Single-largest Biodiversity Survey Says Primary Rainforest Is Irreplaceable

Let me count the ways I have no faith in how things are going and how mankind is reacting to the looming problems.

The destruction of the world’s rain forests has gone on decade after decade without abatement. The amount lost every year is well documented and much hang-wringing goes on but, still, the destruction continues.

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There’s money in that illegal logging and there’s land to farm under those trees. There are minerals out there, hidden in the jungle. Like a great swarm of ants loose in the cupboard, we just can’t seem to find the will to leave it all alone.

One thing is for certain – we are not short of persuasive reasons to leave it alone.

But, that’s one of the big reasons to be discouraged about all of this. Reasons – good valid, solid, scientific reasons are not enough for us. Most of us will only ‘get it’ when our own houses are burning down around our ears.

Even here in New Zealand, the govrnment cannot find the moral will or political capital to ban all wood imports sourced from illegal logging. So much for their self-appointed ‘clean and green’ image.


ScienceDaily (Nov. 15, 2007) — As world leaders prepare to discuss conservation-friendly carbon credits in Bali and a regional initiative threatens a new wave of deforestation in the South American tropics, new research from the University of East Anglia and Brazil’s Goeldi Museum highlights once again the irreplaceable importance of primary rain forest.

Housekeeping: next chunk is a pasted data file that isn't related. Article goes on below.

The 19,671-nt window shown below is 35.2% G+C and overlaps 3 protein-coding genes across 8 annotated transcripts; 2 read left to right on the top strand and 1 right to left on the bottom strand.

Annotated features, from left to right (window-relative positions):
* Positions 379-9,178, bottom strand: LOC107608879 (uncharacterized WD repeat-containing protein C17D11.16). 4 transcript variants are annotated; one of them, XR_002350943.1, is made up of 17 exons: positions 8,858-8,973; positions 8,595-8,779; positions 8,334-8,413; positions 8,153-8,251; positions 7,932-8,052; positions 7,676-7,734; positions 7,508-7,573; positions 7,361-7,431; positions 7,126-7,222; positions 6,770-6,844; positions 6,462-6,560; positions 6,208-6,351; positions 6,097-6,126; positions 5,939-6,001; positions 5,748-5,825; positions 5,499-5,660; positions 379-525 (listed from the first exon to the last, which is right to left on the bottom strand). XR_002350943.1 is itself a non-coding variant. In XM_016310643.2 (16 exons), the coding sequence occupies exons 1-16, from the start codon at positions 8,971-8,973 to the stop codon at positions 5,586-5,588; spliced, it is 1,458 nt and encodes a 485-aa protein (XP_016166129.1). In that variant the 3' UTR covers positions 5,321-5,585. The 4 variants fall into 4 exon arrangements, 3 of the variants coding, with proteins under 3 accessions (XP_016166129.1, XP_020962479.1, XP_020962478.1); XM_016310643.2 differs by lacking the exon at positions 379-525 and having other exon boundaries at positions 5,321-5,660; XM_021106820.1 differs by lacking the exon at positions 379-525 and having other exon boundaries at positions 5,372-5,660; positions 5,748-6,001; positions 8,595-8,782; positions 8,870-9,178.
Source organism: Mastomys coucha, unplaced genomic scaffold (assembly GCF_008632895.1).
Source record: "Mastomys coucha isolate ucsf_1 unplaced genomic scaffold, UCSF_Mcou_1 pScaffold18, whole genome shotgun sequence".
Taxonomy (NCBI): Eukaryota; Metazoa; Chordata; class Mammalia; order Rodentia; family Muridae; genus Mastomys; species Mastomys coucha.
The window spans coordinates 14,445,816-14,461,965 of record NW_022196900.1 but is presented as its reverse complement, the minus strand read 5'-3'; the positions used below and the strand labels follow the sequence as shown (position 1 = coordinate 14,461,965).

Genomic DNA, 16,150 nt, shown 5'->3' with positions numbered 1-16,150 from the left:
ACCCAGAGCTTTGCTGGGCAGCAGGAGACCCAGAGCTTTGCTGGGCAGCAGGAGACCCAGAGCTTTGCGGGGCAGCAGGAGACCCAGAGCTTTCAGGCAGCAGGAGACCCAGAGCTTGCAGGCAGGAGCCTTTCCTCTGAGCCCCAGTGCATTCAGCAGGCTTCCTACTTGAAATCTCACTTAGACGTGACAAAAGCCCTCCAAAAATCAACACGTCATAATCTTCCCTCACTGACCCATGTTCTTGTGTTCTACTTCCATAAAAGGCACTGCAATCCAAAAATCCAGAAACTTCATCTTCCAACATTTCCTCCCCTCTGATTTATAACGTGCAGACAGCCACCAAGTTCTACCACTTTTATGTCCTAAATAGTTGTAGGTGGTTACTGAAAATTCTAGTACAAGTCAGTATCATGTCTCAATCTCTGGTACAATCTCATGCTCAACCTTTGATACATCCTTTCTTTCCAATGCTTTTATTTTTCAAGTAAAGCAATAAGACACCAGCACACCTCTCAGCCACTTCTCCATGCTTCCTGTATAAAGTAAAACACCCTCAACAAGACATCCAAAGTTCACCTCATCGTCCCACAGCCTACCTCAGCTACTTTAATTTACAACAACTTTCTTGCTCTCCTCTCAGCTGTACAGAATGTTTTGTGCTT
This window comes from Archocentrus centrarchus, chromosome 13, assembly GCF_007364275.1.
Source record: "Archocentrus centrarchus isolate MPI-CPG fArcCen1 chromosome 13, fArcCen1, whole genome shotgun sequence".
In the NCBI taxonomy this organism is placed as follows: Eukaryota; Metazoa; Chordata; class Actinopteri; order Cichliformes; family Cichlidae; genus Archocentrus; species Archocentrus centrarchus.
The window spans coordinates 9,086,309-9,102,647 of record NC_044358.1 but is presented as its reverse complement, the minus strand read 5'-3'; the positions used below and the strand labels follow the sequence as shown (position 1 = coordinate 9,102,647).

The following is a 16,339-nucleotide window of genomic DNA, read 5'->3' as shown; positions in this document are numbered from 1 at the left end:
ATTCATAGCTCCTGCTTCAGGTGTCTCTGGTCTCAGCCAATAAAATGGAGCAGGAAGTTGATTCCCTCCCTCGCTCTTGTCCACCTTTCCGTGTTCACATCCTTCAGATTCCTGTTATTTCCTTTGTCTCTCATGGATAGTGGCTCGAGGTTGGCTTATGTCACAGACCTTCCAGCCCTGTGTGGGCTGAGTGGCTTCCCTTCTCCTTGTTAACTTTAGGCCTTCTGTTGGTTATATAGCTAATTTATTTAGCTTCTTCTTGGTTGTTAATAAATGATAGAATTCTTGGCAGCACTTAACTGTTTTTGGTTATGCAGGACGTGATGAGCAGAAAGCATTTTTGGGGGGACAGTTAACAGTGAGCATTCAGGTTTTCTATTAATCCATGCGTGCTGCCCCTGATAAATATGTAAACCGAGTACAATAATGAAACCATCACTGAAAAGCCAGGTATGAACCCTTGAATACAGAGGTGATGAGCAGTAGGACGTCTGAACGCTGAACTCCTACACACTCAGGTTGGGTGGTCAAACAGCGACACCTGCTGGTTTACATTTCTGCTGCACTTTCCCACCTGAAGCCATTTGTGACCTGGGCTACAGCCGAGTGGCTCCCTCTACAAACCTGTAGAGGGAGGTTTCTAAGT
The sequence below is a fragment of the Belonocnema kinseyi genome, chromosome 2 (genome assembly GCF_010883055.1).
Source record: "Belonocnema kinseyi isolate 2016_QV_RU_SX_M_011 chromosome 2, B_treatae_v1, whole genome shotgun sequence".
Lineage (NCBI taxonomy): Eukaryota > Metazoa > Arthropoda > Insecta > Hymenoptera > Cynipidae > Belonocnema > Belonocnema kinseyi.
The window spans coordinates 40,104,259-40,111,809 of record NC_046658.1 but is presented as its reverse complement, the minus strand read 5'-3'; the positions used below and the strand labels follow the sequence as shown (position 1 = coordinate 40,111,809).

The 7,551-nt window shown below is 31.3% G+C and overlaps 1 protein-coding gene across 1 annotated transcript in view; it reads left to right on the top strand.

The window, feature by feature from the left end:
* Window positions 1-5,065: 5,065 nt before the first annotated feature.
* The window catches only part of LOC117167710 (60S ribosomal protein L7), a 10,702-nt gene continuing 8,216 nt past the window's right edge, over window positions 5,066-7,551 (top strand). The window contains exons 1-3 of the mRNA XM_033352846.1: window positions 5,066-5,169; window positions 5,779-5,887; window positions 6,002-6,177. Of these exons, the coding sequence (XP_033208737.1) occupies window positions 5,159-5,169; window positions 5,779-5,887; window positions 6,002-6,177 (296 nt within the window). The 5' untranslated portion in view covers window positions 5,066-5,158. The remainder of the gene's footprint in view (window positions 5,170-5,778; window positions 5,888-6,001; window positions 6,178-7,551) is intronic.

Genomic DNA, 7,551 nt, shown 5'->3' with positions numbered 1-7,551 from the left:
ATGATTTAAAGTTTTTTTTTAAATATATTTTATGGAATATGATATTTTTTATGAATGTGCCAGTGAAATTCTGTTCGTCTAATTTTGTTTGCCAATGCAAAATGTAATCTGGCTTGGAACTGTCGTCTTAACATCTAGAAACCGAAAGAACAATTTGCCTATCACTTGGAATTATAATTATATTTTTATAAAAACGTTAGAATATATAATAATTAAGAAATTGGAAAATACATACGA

Working in the north-eastern Brazilian Amazon the international team of scientists undertook the single-largest assessment of the biodiversity conservation value of primary, secondary and plantation forests ever conducted in the humid tropics.

Over an area larger than Wales, the UEA and museum researchers surveyed five primary rain forest sites, five areas of natural secondary forest and five areas planted with fast-growing exotic trees (Eucalyptus), to evaluate patterns of biodiversity.

Following an intensive effort of more than 20,000 scientist hours in the field and laboratory, they collected data on the distribution of 15 different groups of animals (vertebrates and invertebrates) and woody plants, including well-studied groups such as monkeys, butterflies and amphibians and also more obscure species such as fruit flies, orchid bees and grasshoppers.

“We know that different species often exhibit different responses to deforestation and so we sought to understand the consequences of land-use change for as many species as possible,” said Dr Jos Barlow, a former post-doctoral researcher at UEA.

At least a quarter of all species were never found outside native primary forest habitat – and the team acknowledges that this is an underestimate. “Our study should be seen as a best-case scenario, as all our forests were relatively close to large areas of primary forests, providing ample sources for recolonisation,” said Dr Barlow.

“Many plantations and regenerating forests along the deforestation frontiers in South America and south-east Asia are much further from primary forests, and wildlife may be unable to recolonise in these areas.

“Furthermore, the percentage of species restricted to primary forest habitat was much higher (40-60%) for groups such as birds and trees, where we were able to sample the canopy species as well as those that live in the forest under-storey.”

These results clearly demonstrate the unique value of undisturbed tropical forests for wildlife conservation. However, they also show that secondary forests and plantations offer some wildlife benefits and can host many species that would be unable to survive in intensive agricultural landscapes such as cattle ranching or soybean plantations.


University of East Anglia. “Single-largest Biodiversity Survey Says Primary Rainforest Is Irreplaceable.” ScienceDaily 15 November 2007. 10 December 2007 .

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